As new substances can go undetected until a test technology has been
developed, developing a positive list that includes only legal drugs
does not solve the problem either: something that cannot be tested for
will, by definition, not be detected. Moreover, such lists are
intellectually unsatisfying as the criteria according to which drugs are
either included or not accepted remain unclear.
The theoretical literature--starting from the assumption that
doping occurs in a prisoners' dilemma situation--suggests that some
kind of an exogenous intervention is required to deter doping. However,
particularly the more elaborate models that have been deveoped recently
show that everything is possible depending on the circumstances:
sometimes all athletes will be doped, sometimes nobody; in some cases,
the stronger athlete has an incentive to cheat, and in others, it is the
weaker athlete; sometimes athletes dope with a probability of 100%, and
in other situations, that probability is (much) lower.
Given the seemingly incompatible predictions that can be derived
from the models, (27) it is not at all surprising that the list of
recommended measures to deter doping is quite long: while the old
literature clearly advocates higher sanctions to deter athletes from
doping, the new models convincingly show that this is not necessarily a
good idea because high sanctions can even increase the use of doping or
drive clean athletes out of the sport. What would certainly reduce the
amount of doping is an increase in the number of tests and further
refinements of the test technologies. (28) Since the costs of testing
most, if not all, athletes are--and will continue to be--prohibitive,
such a scenario is unlikely (by the way, technology that helps mask the
use of illegal drugs is widely available). From a theoretical point,
there are at least two possible solutions to that problem. First, prizes
can simply be confiscated from people found to have cheated and can be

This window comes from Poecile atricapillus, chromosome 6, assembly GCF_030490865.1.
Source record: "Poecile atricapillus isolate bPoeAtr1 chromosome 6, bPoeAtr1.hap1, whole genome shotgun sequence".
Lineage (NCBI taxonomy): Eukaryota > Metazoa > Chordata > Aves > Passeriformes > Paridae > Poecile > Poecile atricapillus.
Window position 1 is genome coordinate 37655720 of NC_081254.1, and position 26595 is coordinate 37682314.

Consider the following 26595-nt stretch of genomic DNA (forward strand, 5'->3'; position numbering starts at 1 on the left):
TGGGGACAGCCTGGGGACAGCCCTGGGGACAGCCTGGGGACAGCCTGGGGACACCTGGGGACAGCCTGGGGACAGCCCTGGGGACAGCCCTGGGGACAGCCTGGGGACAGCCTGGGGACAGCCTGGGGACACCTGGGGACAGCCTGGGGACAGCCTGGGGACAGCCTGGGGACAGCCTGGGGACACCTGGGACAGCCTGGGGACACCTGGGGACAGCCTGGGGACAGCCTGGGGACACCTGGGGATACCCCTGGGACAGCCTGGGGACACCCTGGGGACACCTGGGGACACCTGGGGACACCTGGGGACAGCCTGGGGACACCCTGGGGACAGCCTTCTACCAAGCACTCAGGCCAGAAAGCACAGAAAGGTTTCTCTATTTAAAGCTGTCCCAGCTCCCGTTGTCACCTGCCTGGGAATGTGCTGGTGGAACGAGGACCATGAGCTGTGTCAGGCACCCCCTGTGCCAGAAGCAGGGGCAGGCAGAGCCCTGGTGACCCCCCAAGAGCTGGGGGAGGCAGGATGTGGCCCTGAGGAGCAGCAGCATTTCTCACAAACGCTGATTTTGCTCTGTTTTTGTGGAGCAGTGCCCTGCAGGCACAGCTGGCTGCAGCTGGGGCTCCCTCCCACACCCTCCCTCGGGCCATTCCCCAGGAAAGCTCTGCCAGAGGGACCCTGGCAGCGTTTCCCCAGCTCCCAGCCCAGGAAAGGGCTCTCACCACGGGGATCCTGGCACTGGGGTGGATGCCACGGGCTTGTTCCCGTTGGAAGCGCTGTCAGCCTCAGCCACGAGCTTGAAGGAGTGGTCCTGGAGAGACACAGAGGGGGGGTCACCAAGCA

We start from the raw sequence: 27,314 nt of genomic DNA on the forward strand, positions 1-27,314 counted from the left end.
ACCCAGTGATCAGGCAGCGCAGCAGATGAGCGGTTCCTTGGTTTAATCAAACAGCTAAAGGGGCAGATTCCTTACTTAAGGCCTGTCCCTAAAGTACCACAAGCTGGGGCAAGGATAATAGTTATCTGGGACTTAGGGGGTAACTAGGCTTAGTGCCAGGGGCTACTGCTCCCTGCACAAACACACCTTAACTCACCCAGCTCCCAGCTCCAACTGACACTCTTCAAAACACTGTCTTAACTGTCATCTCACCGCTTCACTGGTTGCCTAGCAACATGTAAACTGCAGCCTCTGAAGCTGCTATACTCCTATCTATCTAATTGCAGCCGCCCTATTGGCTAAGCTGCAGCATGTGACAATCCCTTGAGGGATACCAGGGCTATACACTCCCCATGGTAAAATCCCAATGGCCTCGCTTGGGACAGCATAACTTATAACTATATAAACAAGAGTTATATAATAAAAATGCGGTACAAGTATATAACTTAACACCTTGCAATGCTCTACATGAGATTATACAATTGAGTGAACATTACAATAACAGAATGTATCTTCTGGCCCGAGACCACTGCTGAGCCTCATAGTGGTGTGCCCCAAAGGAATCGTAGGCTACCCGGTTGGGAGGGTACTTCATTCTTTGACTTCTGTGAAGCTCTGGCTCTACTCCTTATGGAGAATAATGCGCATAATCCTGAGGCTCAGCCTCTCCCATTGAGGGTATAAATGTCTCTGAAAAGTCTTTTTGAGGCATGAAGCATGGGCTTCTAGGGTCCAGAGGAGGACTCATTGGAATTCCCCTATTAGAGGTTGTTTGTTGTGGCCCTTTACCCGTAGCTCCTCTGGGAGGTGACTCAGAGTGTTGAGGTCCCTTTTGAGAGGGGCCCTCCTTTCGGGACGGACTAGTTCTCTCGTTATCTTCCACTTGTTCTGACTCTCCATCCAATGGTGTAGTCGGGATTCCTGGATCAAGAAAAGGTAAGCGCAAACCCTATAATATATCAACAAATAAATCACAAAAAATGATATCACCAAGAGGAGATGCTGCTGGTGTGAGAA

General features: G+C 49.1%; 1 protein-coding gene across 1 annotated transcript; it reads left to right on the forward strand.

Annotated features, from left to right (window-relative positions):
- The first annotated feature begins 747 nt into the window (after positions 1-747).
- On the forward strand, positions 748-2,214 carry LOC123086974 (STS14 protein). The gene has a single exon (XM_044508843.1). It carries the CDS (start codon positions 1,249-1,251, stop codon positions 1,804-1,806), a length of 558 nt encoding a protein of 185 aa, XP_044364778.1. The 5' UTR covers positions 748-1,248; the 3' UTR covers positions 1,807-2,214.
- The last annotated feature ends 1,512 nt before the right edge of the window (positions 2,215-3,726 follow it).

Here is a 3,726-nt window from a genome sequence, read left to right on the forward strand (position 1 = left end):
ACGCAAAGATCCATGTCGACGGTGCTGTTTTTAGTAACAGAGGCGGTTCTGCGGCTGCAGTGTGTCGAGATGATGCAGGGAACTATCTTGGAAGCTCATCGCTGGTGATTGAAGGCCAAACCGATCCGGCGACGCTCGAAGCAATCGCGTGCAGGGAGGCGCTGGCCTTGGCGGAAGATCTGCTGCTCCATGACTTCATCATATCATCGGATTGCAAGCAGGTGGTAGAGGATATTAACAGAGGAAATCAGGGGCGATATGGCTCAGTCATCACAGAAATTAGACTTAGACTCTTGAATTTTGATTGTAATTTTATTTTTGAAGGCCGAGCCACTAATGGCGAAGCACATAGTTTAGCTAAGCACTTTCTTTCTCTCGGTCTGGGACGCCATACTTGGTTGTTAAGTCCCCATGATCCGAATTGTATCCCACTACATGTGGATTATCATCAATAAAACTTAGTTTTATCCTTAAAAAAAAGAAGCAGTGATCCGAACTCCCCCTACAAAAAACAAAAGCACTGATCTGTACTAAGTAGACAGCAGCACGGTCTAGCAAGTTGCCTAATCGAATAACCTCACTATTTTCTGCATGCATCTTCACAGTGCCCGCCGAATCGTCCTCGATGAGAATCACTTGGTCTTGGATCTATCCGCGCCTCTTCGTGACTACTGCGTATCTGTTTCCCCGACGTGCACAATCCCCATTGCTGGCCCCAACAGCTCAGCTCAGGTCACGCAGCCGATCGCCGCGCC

given to the best loser who has been found clean (this is done, e.g., in
the Olympic Games). This has the effect of reducing the amount of
monitoring required to generate an equilibrium in which neither athlete
dopes (cf. Curry and Mongrain, 2005).(29) Second, organizers can ask
losers "to blow the whistle," that is, the winner is only
tested if he or she is accused of cheating by the loser. This will
reduce the frequencies of cheating, is less costly, and leads to strict
Pareto improvement if sanctions for cheating are sufficiently large
(Berentsen, Brugger, and Lortscher, 2003). (30)
Unfortunately, neither of the two strategies is likely to solve the
problem (completely): since the available test technologies are far from
being perfect (sometimes clean athletes are tested positive and
sometimes doped athletes will go undetected), variations in the
parameters mentioned above--doping costs, detection probability, prize
money, number of contestants, and penalties for cheaters--will at best
reduce but certainly not eradicate illegal activities in sport, once
considered a domain of fairness and integrity.
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(1.) In general, doping is a problem in sports precisely because it
cannot perfectly be verified. Nevertheless, contestants can often
observe it more easily, while outsiders usually lack the ability to
prove it to third parties.
(2.) This assumption has been heavily disputed in the past. It is,
of course, also possible that organizers as well as fans want to see
spectacular performances regardless of how these performances have been
made possible. However, issues such as closeness of the competition,
fairness, or elegance matter empirically. For fans as well as for
sponsors, performance within given constraints seems important, not
absolute performance as such (Konarad, 2005, p. 11).
(3.) These reactions are not unique to Europe: according to a
recent opinion poll conducted by USA Today, more than 86% of American
baseball fans claim that compulsory testing for steroids would renew
their interest in baseball (Curry and Mongrain, 2005, pp. 20-21).
(4.) The amount of caffeine that may be consumed by an athlete
prior to a competition was limited until 2005.
(5.) We deliberately disregard sports like weightlifting, for
example, where recently complete national teams have been sent home from
the World Championships because the majority of the athletes Tailed drug